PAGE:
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TCP Timestamp Requests Enabled

Security Metrics may claim that enabled timestamps represent a security vulnerability. In there opinion, knowledge of how long your server has been running is a valuable target.

In the modern era of virtualized servers, content delivery networks and proxied load balancers ClearCenter does not see this as relevant, important, significant or risky.

Please note that there is no CVE associated with this issue nor is there any specific reference to any regulatory requirement to NOT have TCP Timestamps. Additionally, disabling TCP timestamps can adversely affect performance.

ClearCenter response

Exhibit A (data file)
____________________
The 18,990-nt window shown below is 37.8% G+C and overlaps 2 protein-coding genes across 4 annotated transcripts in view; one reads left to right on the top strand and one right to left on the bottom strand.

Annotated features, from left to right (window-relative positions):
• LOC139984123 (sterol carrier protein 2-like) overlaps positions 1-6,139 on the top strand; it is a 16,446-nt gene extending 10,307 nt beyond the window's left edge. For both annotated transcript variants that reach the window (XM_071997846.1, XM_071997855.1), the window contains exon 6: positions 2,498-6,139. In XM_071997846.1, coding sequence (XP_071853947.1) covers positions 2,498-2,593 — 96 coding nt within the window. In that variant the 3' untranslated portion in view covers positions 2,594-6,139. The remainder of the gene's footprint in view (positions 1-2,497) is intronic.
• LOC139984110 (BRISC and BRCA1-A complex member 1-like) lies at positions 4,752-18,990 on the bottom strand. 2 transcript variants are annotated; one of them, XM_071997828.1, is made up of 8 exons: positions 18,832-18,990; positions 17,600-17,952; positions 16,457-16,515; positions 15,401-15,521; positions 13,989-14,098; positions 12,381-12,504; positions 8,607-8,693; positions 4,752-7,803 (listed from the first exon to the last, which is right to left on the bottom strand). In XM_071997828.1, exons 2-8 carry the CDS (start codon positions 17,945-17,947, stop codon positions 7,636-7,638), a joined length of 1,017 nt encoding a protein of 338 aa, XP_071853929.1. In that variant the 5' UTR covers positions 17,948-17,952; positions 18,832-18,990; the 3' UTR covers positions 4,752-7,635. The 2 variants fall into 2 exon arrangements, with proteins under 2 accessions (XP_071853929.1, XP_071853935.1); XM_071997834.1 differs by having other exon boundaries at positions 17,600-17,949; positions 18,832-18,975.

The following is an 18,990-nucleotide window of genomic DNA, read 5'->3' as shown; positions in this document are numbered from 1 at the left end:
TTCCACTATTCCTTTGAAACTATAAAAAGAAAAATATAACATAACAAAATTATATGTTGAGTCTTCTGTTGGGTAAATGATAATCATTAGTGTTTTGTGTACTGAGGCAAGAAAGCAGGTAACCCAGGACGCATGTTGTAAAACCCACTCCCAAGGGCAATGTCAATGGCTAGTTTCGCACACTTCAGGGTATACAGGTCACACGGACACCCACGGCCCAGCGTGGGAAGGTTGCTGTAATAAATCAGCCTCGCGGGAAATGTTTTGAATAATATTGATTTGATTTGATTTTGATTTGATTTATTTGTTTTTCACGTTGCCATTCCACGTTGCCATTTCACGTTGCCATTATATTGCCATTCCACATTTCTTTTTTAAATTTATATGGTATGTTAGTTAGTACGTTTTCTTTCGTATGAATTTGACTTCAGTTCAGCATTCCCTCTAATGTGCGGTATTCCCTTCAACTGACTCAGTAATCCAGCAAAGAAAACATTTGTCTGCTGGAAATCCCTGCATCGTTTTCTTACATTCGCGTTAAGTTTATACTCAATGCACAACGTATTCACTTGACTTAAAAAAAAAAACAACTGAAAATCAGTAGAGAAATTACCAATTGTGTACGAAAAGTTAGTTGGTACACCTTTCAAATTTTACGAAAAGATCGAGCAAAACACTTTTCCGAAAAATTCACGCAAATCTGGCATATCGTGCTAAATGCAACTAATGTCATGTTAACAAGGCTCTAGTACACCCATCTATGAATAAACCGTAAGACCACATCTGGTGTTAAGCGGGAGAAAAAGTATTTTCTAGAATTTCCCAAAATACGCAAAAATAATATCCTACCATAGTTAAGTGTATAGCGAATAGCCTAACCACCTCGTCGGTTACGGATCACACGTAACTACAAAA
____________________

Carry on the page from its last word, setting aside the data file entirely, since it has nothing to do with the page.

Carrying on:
Short response

Timestamps do not present a security vulnerability.

Long response

Timestamps are essential for optimal performance and do not indicate a specific risk. Moreover, the information associated with timestamps is not an accurate predictor of how long the server has been running but rather how long the network service has been running (i.e. they can be reset by restarting the network service at any time).

Since such information is arbitrary and not predictive and does not represent a specific risk, there is nothing to be done. Moreover, removal will adversely affect performance which will cannot tolerate.


If adverse performance is an acceptable trade-off for removing TCP Timestamps, perform the following:

First, modify the /etc/sysctl.conf file using your favorite command line editor (e.g. nano, vi, or emacs). Add the following line:

net.ipv4.tcp_timestamps = 0

Restart the network service:

service network restart

or you can also reboot the server.

content/en_us/kb_3rdparty_security_metrics_tcp_timestamp_requests_enabled.txt · Last modified: 2015/01/29 09:52 (external edit)